The light of my beautiful John Paul Raphael went out after only one day, but the hallways of grief that I will walk the rest of my life are as long as those of any other mother.
I recently heard from a friend who also suffered the loss of her son. Jay died tragically 2 ½ years ago at the age of 18. We have been reading each other’s blogs, and she said that although our circumstances are different, our pain and loss are nearly identical. I agree.
I am sure that for many of you, this seems impossible. How can the loss of a child you held and loved for 18 years be the same as one you held and loved for 1 day? Wouldn’t the length of time you had your loved one here on earth definitively impact your experience of loss when he or she was gone? I understand why you might ask these questions. I believe in the universality of grief, but I have my own questions too. How is losing a child different than losing a parent or a grandparent or a wife or a husband or a friend? There is no scarcity to grief or suffering – we each get to hurt as much as we need to for as long as we need to – but I find comfort and companionship and strength in trying on the shoes that others have worn to walk through their own journey of loss. Their wisdom can flow over to me if I open my heart to them on their path.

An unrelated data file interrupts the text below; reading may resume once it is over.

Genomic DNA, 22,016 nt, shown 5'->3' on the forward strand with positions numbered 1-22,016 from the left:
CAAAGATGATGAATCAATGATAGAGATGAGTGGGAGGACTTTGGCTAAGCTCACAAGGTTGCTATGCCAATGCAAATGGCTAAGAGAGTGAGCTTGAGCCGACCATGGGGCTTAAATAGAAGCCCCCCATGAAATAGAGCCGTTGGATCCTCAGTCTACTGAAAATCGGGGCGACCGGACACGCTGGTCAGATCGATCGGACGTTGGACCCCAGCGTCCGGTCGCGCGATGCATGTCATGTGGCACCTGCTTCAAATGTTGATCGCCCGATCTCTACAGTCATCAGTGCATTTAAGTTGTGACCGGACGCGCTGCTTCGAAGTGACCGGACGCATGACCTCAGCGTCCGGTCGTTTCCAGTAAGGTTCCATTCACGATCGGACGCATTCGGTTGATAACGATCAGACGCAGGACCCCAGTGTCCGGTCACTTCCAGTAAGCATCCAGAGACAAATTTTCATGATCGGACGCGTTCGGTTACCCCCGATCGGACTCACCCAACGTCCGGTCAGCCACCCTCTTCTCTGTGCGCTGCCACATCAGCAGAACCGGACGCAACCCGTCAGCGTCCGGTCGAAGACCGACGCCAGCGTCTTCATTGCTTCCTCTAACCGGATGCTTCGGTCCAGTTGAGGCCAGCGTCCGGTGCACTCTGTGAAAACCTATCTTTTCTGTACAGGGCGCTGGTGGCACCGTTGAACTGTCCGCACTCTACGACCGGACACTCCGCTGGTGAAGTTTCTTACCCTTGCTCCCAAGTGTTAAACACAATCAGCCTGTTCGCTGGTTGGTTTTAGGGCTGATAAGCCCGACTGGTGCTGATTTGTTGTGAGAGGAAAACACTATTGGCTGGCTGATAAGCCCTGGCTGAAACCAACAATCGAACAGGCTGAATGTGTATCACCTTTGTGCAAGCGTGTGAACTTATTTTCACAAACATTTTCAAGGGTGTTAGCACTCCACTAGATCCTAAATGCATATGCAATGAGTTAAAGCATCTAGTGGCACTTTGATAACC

Today, my concept of grief takes the form of a series of long, connected hallways. Picture a huge mansion with endless corridors. We who mourn spend our time in these hallways, walking through the days, months, and years of the life of our loved one. I visit the halls of my grandfather – my dearest Papa who died at the age of 99 on April 7, 2017. This man lived a long, full life. There are many corridors to remembering him, each well-lit and lined with images and photographs from his life and my memory. There are of course many hallways of the years I was not alive, but I can wander here as well and think of the young man, the strong soldier, and the new father. I see the stories I have heard and the photographs I have been shown. There are dozens of halls here that are as familiar as my own home. I can come with my family and share the memories, making the experience of missing him less lonely. The smell of his aftershave is here and the echo of his voice. There is sadness for me in missing him, but mostly there is gratitude for the gift of his life and the legacy he left us all. The hallways end in a beautiful garden when my grandfather, after a life well-lived, went to be with the Lord.
I think of the hallways of my friend. Her son died at 18. You may think the hallways of her grief are shorter and fewer than those of my grandfather, but I do not think this is the case. She has 18 years of hallways, full of this beautiful boy, his laugh, his impish grin, his spirit. I think there must be light, noise, joy, and energy as she frequently takes this journey through his life. It may be agony, but it also brings her closer to this soul she will never stop longing for. She walks through year after year of memory until she comes to the door. The door at the end of his life. Some might think, the door is the end of her grief. The way out. Here is the lesson I am learning in my own loss: her journey and her grief do not end here. How could they? For any mother has dreams and love and expectations for the life of her child that go well beyond 18 years. This is it, I think. This is the part people are talking about when they say losing a child is the worst possible loss; that they "cannot imagine" what we are going through.